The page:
Cherry Tomato Bruschetta with Fresh Mozzarella

I was first introduced to bruschetta many years ago when I was still in uni. Steph and I were at an Italian restaurant for dinner one night. We usually just ordered mains to keep costs down, since I  was a typical student with no money and Steph was saving for a car. However, on this occasion we both decided to live a little and order entrees!

For my entree I ordered bruschetta, not because I was overly excited about the description of the dish but because I wasn’t familiar with the name. Obviously, my first attempt at the pronunciation was incorrect. It was like the first time anyone tries to pronounce epitome. No one gets it right the first time, unless you have asked for the origin, Latin meaning and permission to phone a cultured friend.

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When our starters came, I had mentally prepared for the dish and kept my expectations low. It’s not because I thought the dish was going to taste bad, but honestly how good can tomato and bread be? Let’s say my first bite was unexpected. I would compare that moment to doing something mundane like the laundry and finding a $20 note in you jeans pocket. It is surprising and most of all uplifting! How could something so simple taste so good? The burst of flavour from the ripe tomatoes, the freshness of the basil served on crispy bread had completely transformed ordinary ingredients into something much more spectacular. That night I learnt 2 very valuable life lessons:

  1. Simple dishes done well can taste absolutely amazing.
  2. Try to take small bites when eating bruschetta, because the crispy bread  can really destroy the inside of your mouth!
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I now regularly make this version of bruschetta for my family and friends. It is such an easy, stress free entree for a dinner party or a great snack when your bread is going stale. Some of you may be thinking this is not a typical bruschetta because of the cherry tomatoes and fresh mozzarella. I honestly recommend using cherry tomatoes in this dish as opposed to the usual Roma tomatoes. This is because I find cherry tomatoes are consistently sweeter and generally have better flavour. However, this is all a matter of opinion! The fresh mozzarella is just a perfect creamy addition that ties everything together. So, authentic or not, give this recipe a try and tell me what you think.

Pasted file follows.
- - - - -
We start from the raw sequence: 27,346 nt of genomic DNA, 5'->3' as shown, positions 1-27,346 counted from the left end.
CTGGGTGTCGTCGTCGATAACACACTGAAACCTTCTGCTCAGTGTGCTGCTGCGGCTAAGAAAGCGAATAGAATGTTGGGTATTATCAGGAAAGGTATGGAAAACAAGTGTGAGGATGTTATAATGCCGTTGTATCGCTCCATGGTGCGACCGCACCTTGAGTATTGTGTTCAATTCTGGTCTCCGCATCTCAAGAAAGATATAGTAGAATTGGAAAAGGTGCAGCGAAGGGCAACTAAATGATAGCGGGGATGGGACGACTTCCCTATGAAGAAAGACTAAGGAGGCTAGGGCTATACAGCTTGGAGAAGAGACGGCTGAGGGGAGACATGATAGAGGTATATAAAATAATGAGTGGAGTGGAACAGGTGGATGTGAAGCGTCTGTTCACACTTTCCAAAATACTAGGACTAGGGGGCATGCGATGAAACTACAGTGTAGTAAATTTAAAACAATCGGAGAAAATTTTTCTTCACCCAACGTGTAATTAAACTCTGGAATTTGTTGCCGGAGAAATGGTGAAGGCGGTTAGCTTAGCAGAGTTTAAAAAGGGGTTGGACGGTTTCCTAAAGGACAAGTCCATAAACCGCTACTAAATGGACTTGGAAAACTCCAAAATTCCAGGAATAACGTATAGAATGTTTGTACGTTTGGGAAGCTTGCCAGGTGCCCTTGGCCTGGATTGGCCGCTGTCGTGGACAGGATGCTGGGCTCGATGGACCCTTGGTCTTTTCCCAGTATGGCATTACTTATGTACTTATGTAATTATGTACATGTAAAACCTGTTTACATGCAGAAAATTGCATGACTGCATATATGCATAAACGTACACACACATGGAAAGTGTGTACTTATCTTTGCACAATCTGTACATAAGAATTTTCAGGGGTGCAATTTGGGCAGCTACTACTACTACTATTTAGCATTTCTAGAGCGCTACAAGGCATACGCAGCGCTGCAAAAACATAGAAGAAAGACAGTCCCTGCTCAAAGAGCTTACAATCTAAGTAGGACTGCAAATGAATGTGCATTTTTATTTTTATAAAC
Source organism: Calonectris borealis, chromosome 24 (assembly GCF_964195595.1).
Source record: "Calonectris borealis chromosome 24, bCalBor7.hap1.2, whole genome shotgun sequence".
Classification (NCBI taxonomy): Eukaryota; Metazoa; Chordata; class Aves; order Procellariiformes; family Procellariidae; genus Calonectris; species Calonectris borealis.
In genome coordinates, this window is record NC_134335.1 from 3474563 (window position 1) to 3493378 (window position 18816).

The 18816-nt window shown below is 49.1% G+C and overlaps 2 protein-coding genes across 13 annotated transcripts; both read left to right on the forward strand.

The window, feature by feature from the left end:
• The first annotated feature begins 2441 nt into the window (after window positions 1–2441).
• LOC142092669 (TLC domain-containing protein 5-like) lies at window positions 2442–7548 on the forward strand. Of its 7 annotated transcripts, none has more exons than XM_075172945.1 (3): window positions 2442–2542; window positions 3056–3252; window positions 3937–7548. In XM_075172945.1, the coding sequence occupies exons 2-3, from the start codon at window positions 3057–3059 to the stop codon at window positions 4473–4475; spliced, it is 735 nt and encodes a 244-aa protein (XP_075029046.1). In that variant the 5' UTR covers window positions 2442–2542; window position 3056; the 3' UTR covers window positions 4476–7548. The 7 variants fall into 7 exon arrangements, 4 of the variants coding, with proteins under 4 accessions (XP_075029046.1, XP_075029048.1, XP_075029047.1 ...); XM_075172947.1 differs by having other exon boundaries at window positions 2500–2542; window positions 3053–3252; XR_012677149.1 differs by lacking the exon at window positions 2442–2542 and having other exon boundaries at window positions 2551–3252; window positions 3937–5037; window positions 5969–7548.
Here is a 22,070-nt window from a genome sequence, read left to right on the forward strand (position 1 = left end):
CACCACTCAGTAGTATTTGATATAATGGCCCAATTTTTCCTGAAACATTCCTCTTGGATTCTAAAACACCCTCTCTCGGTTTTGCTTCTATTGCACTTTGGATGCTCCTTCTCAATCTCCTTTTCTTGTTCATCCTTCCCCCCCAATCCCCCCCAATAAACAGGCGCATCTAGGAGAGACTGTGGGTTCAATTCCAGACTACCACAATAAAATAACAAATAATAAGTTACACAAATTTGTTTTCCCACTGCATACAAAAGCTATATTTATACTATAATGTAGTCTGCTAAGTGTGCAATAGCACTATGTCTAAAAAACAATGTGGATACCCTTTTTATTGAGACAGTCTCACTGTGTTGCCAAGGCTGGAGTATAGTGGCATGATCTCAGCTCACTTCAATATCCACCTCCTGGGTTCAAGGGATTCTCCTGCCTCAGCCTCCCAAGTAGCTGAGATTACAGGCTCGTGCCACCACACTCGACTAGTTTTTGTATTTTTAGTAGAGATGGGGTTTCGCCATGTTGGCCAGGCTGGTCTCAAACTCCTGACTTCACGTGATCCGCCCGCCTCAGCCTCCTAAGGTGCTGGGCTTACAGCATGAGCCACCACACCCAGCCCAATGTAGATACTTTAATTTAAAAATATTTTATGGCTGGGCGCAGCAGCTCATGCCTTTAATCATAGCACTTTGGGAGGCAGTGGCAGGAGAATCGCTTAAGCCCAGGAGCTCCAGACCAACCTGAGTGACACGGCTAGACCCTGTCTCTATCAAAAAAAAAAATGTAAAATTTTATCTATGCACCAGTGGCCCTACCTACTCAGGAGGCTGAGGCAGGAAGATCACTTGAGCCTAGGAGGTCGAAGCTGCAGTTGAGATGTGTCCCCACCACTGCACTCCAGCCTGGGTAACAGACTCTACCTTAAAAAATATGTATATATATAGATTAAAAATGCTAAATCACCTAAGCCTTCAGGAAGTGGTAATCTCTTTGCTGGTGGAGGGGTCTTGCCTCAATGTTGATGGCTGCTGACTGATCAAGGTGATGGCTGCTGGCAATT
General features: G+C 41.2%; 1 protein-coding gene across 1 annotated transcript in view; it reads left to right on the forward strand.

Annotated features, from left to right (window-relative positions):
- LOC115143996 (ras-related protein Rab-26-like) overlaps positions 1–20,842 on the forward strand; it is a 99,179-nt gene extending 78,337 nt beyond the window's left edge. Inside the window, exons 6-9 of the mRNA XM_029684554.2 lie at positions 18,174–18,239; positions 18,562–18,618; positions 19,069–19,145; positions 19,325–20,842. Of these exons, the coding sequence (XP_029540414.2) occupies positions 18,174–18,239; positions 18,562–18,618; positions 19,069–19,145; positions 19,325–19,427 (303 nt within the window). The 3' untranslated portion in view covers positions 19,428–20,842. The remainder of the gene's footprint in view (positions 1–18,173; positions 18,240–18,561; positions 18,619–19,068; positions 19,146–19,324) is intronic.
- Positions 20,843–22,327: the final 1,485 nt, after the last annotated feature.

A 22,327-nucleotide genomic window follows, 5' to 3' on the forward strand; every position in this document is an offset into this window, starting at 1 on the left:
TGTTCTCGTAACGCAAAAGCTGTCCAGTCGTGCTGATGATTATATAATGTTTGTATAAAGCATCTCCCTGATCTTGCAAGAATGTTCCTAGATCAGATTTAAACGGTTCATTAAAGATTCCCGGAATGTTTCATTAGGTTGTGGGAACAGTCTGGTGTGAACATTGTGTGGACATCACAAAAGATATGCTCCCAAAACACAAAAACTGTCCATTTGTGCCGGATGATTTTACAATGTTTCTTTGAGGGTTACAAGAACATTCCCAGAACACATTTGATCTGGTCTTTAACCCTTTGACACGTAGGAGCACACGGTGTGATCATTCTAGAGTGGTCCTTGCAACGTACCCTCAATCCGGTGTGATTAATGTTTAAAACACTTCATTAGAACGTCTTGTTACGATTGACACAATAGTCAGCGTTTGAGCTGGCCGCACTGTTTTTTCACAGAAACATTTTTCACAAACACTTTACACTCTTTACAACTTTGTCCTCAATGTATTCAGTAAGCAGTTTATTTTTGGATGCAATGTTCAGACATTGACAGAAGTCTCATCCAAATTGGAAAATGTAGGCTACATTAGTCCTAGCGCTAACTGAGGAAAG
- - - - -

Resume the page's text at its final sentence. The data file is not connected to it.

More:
– Scruff

Cherry Tomato Bruschetta with Fresh Mozzarella

An easy snack or appetizer that is simply fresh and delicious. 

Course Appetizer, Snack
Cuisine Italian
Prep Time 15 minutes
Cook Time 10 minutes
Total Time 25 minutes
Servings 4 people
Author Scruff


  • 250 grams of cherry tomatoes
  • 1 tbsp of balsamic vinegar
  • 1 tbsp of extra virgin olive oil
  • 8 basil leaves, torn
  • 1 Pane di Casa or Ciabatta loaf (preferable 2-3 days old)
  • Extra virgin olive oil for brushing
  • 1 big clove of garlic, halved
  • Salt and freshly ground pepper
  • 100 grams of fresh mozzarella


  1. Preheat the oven to 200 C / 392 F on grill setting.

  2. Cut each cherry tomato into halves or quarters.

  3. Combine the cherry tomatoes, balsamic vinegar and extra virgin olive oil in a mixing bowl. Let it sit aside. (Note 1)

  4. Cut four 3 cm thick slices of bread at an angle and brush one side with olive oil.

  5. Grill the bread on each side for roughly 3 – 4 minutes or until golden and crunchy. (Note 2)

  6. Taste and season the tomato mixture to your liking with salt and pepper. If it needs more acidity, add more balsamic vinegar.

  7. Take a garlic half and rub it against the side of the bread with the extra virgin olive oil. (Note 3)

  8. Spoon the tomato mixture onto the bread and finish with chunks of fresh mozzarella. (Note 4)

Recipe Notes

  1. Season the tomato mixture only just before serving to avoid drawing moisture out of the tomatoes.
  2. Fresh bread will require longer grill time to develop crispiness and colour.
  3. Be careful not to over rub the garlic into the bread since it may be very strong. My tip is to first test out the potency of your garlic by trying it on a piece of toasted bread. Use this as a reference point to find the happy medium.
  4. To avoid soggy bread, carefully drain tomato mixture with a spoon against the side of the bowl before transferring to the toasted bread.

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